All my customers in the last year or two have wanted latex interior trim, so my only oil lately has been exterior


I sort of dropped a bomb with that as it's not really a DIY thing, but I didn't know if you were opposed to it, or if it was still or un-available in your area
If you do it right it feels like glass

To be fair, the latex today is really good
I'm sure you will get a good finish with them

Oh and I'd use a finer sandpaper
Probably 220 (though I use 180 also)
And for sure hand sand it lightly
Thanks for trying to clarify it for me, but I am having trouble following your description! Firstly, I understand latex is really good, but I am not satisfied enough with the BM Aquaglo (anything more premium than this?) finish...it feels really rough and the brush marks are truly visible. This is after I sanded the trim down to a glass-smooth finish. And it also has that 'sticky' and 'soft' latexy feel to it (a previously oil painted surface in the house appeals to me much much more).

So, I have been deciding and debating that my entrance doors (front and side) should be smoother and more appealing, and I am pretty much decided that oil is the way to go. However, I didn't know about this technique difference you're referring to. So I'm not sure now...

Is it really that hard? I really do want that super smooth finish, but would be pointless if it were riddled with lap marks and stuff like you say.

Should I try then or there's no hope? Afterall, there's a proverb that says that one learns to cut down a tree by cutting down a tree.
 
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Old 09-02-05, 05:22 PM
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Originally Posted by drdealer
..my entrance doors (front and side) should be smoother and more appealing, and I am pretty much decided that oil is the way to go.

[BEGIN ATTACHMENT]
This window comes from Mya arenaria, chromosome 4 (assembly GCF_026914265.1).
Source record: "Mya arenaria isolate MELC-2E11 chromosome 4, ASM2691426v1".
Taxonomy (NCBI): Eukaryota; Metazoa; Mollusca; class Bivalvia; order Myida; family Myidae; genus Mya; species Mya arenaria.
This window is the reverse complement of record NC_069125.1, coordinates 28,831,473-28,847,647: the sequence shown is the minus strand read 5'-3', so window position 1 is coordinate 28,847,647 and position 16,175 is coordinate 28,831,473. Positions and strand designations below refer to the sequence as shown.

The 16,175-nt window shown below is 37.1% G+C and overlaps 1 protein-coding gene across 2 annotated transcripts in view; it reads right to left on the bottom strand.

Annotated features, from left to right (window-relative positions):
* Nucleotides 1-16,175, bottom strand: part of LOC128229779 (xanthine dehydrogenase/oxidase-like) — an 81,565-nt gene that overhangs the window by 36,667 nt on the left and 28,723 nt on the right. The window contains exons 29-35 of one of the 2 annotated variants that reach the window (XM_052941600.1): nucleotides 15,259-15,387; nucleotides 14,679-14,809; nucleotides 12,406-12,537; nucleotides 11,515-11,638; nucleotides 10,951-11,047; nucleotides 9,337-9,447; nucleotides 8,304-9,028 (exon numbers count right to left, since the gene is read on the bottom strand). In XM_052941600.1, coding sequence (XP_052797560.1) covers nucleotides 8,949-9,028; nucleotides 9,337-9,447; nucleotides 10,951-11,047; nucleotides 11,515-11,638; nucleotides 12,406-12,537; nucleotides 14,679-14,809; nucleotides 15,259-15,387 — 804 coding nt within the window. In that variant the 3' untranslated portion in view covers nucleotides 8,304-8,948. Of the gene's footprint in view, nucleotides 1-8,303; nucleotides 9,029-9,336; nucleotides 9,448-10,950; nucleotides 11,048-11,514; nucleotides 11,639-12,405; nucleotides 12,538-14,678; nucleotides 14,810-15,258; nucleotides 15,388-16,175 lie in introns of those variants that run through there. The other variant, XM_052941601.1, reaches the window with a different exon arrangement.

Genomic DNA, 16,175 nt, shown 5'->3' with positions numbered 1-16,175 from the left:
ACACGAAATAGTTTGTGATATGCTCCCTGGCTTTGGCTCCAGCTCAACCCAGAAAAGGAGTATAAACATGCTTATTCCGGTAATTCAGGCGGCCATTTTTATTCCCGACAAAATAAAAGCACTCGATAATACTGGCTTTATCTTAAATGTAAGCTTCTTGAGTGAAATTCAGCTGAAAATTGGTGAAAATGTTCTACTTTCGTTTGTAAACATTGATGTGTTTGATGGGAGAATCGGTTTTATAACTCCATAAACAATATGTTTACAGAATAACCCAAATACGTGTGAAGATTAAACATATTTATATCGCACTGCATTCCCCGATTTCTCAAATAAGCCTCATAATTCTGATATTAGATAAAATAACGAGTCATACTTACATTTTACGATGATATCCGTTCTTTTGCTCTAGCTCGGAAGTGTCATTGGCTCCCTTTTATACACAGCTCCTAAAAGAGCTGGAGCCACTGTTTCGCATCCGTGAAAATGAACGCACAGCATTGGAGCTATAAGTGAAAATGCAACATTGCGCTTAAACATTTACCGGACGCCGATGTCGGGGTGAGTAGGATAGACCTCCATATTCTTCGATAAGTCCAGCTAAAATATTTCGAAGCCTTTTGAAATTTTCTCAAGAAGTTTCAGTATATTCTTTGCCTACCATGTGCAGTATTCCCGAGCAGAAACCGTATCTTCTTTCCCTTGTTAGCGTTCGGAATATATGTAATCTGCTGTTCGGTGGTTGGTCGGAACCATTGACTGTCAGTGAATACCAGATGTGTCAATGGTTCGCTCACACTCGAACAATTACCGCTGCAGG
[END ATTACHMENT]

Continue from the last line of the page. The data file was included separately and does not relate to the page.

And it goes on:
Is it really that hard? I really do want that super smooth finish, but would be pointless if it were riddled with lap marks and stuff like you say.

Should I try then or there's no hope?
Well, normally I wouldn't recommend it for a DIYer, it's just that your post clearly described what you were looking for

Is it really that hard? I never thought so
It's really by others reactions that I gather that it's percieved as difficult
It is not as forgiving as latex that's for sure
If you are one of those people that ends up with paint everywhere when you paint, then it's probably a bad idea

Please excuse my description, I was trying to describe the difference in technique as you asked, and not explain the technique

Originally Posted by drdealer
Should I try then or there's no hope? Afterall, there's a proverb that says that one learns to cut down a tree by cutting down a tree.
Maybe start with a bush
If you think you might want to try it, I think you should test or practice first
It may sound silly but it will give you an idea of what's going on, and if it's do-able
Get some quarts, or even testors if they are available
Ask at your local paint store
Gather up some test pieces of trim and "door"
Try it out on them, see how they come out, and how comfortable you are with it
 
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Old 09-02-05, 05:45 PM
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Originally Posted by drdealer
I am not satisfied enough with the BM Aquaglo (anything more premium than this?)
Try Ben Moore's Water-borne Satin Impervo.
Tools/dries like an oil, hard and slick surface.
It has a learning curve, it will sag and run if not careful, and can't be overworked. But if you like the look/feel of oil, in a latex product, this is the one for you.
CLICK HERE
 
  #10  
Old 09-02-05, 05:52 PM
drdealer
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Originally Posted by prowallguy
Try Ben Moore's Water-borne Satin Impervo.
Tools/dries like an oil, hard and slick surface.
It has a learning curve, it will sag and run if not careful, and can't be overworked. But if you like the look/feel of oil, in a latex product, this is the one for you.
CLICK HERE
Yeah, I wish I could get my hands on this, however, they don't seem to sell in Canada. That's why I'm left with oil as the only option to get a glassy durable finish.

Alright, I guess I'll try test-painting first on sample pieces. Slickshift: just on the side, when you said start with a bush, I had no idea what you were saying. Afterall, you cannot paint plants, right? Then I realized the connection to the proverb!

Thanks guys. I'm determined to get oil up on the door, and I will do whatever I can to make sure it is so. I'll update you guys if I go ahead with it!